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EPSRC Reference: EP/C516281/1
Title: The Emotional Wardrobe
Principal Investigator: Woolley, Professor M
Other Investigators:
Heath, Professor C Chalmers, Professor M Farrer, Professor J
Baurley, Professor S Pitt, Professor J Goulev, Dr P
Murphy, Professor R Excell, Professor PS
Researcher Co-Investigators:
Miss L Stead
Project Partners:
Hewlett Packard Oakdene Hollins Ltd Vodafone
Department: School of Art
Organisation: University of the Arts London
Scheme: Standard Research (Pre-FEC)
Starts: 01 January 2005 Ends: 31 December 2005 Value (£): 50,958
EPSRC Research Topic Classifications:
Design Engineering Human-Computer Interactions
EPSRC Industrial Sector Classifications:
Manufacturing Electronics
Creative Industries
Related Grants:
Panel History:  
Summary on Grant Application Form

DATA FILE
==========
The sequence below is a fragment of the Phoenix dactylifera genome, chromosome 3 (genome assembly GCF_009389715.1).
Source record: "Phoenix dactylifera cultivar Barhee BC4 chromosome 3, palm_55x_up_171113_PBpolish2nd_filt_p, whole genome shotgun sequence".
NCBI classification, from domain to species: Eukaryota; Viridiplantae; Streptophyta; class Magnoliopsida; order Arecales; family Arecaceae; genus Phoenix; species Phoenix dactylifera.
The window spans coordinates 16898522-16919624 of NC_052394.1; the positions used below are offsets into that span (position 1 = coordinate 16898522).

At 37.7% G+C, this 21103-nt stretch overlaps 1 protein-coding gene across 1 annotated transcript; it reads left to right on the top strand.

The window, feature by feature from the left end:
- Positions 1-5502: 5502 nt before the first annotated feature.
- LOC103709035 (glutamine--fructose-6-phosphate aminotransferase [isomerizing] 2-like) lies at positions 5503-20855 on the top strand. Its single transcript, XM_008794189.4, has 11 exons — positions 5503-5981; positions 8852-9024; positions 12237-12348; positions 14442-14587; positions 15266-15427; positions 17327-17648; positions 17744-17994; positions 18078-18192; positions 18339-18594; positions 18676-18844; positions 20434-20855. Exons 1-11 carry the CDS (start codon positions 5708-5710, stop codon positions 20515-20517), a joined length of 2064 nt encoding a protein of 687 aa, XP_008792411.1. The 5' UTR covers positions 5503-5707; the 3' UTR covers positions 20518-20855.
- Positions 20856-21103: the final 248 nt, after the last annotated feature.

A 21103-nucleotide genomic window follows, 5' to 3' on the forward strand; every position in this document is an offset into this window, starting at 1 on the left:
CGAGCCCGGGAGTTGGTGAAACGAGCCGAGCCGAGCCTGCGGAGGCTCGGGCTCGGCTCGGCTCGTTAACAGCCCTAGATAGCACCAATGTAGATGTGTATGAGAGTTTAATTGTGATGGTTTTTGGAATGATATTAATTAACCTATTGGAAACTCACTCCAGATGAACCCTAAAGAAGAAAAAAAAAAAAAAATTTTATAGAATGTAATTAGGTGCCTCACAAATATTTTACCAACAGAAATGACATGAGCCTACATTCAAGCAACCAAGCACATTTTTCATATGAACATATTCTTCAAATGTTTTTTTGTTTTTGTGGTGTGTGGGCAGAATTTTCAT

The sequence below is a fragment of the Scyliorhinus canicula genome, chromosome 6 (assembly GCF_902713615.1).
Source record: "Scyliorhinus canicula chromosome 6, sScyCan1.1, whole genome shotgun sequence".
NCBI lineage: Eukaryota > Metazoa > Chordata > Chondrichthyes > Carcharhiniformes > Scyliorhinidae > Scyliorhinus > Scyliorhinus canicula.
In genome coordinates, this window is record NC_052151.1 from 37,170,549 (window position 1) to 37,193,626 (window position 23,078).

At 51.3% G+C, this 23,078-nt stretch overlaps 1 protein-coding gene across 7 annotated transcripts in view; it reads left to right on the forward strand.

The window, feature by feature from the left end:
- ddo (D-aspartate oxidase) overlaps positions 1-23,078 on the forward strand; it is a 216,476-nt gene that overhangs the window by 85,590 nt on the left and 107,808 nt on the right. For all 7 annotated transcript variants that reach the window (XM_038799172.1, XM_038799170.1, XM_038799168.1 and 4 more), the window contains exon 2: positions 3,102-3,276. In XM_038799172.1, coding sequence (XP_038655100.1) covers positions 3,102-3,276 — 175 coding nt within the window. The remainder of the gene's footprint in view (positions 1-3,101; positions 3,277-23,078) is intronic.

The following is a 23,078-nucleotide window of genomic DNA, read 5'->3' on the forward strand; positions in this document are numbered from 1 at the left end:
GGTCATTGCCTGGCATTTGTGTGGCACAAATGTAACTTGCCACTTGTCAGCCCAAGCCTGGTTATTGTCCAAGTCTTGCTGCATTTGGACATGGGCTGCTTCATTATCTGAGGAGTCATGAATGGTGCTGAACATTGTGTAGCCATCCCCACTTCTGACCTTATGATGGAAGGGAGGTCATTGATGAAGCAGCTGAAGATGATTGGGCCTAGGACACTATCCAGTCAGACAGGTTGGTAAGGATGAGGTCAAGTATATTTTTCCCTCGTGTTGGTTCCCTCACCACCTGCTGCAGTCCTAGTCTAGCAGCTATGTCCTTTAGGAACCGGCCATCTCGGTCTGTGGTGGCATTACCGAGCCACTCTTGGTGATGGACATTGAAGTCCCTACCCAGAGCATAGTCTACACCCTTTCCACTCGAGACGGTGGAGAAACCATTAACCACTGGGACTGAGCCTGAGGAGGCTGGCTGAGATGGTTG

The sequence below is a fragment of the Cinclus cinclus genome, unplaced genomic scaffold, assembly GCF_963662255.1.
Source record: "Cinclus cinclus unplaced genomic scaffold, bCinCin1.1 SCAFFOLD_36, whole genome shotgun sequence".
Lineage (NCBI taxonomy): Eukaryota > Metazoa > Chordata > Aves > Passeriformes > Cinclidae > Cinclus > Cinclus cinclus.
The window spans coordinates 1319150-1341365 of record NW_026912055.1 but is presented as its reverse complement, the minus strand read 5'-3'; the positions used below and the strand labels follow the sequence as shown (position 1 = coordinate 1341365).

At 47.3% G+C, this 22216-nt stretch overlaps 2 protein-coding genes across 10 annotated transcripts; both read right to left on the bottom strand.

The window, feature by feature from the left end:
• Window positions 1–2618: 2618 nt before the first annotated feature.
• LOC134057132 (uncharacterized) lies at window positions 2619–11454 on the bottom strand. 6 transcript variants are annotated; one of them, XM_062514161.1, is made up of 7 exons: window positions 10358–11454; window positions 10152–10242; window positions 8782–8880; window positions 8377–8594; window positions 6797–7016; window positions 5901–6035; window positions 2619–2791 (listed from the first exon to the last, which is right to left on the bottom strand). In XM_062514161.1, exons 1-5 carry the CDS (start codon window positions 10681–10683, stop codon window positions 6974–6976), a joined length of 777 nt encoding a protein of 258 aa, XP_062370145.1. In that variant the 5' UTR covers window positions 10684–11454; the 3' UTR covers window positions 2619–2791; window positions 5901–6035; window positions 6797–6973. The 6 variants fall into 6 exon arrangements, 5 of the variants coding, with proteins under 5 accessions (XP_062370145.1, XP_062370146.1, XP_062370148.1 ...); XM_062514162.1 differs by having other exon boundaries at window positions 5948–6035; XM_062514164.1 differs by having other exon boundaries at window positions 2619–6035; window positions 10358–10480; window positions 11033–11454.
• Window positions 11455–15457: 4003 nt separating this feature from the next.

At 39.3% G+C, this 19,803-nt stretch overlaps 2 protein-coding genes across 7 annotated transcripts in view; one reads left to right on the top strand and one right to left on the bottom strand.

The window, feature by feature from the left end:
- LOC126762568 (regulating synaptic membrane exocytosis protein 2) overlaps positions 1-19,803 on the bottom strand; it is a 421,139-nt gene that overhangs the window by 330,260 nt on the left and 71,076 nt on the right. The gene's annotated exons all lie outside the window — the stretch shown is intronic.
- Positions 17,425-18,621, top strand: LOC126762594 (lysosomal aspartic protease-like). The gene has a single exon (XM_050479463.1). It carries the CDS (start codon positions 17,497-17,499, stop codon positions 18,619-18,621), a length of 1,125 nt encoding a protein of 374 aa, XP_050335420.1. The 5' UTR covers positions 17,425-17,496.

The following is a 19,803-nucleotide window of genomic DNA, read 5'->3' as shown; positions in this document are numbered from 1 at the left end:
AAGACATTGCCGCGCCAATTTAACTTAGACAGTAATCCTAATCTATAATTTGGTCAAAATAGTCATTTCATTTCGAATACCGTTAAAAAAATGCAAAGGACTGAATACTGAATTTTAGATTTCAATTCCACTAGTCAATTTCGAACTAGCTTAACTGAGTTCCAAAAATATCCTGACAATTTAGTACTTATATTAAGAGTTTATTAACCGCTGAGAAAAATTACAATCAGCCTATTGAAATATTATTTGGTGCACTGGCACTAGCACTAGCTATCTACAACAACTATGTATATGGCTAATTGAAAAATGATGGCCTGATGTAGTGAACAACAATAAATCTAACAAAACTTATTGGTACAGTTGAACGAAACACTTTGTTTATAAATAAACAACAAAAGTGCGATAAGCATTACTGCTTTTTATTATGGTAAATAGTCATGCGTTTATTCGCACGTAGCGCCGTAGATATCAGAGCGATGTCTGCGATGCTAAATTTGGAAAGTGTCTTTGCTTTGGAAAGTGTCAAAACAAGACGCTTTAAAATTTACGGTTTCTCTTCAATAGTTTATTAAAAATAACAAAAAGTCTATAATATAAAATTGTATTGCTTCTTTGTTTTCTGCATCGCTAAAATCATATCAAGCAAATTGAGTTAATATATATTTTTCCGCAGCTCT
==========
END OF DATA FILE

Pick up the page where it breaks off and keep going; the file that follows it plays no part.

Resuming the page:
The central idea of the Cluster is The Emotional Wardrobe, in which the conventions and cultures of fashion, as an expressive, emotional and communicative medium, are extended by integrating computer intelligence and digital communications. Similarly, digitally-augmented clothing is a paradigmatic goal of ubiquitous computing (ubicomp), the approach to computer design that takes advantage of mobile technology, wireless networks and persona Iisation. The Emotional Wardrobe is a fashion tool to explore and express the human condition, and it reveals and addresses emergent social, environmental, personal and technological concerns. It creates new challenges for design thinking in fashion and in computing. Our aim is to establish an interdisciplinary community centred on these themes, willing and able to advance design research by combining conceptual work with practical design examples and working prototypes. In our vision of ubiquitous computing, digital systems will extend to clothing (and other everyday objects) via smart textiles and materials, which means that fashion will become a mediator of technology. To date much `wearable' technology has been developed by the electronics and technology sectors and has utilised clothing as a carrier of entertainment and communication systems, adding increased functionality. Less research has focused on the exploitation of technology for aesthetic communicative and expressive purpose. What we are talking about here is a ... revolution - one which will require the electronics industry to think emotionally ... we can not expect the fashion industry to adapt itself to technology. Rather the technology industry will have to learn how to deal with fashion. This illustrates that it is the fields of electronics and technology that are embracing technology for the body rather than the fashion industry. The majority of the fashion industry is not exploiting the potential that technology could offer, there are few fashion designers experimenting with its application although notable exceptions are designers such as Elise Dee Co., who came out of MIT. It is interesting to note that this example is a designer working within a technology institute and not a fashion institute or industry. To address the emotional application of technology on the body a union of the two industries is required. The integration of smart functionality into clothing and other textile products will fundamentally change cultures of clothing, peoples' relationships with them, and the way clothing is designed. The development process will require information and communication technology (ICT) design cultures to be synthesised with established cultures of clothing and clothing design, and this will require a multi-disciplinary approach, transcending the current boundaries, languages and processes of the industries involved. This cluster will bring together the disparate and largely unassimilated disciplines of fashion and technology and ask and assess whether such a merger can bring added value to the consumer and the industries involved and what this will mean to the process of research, creation and production of an Emotional Wardrobe. Fashion is the idea vehicle to communicate technological and social issues as it reaches such a wide audience.
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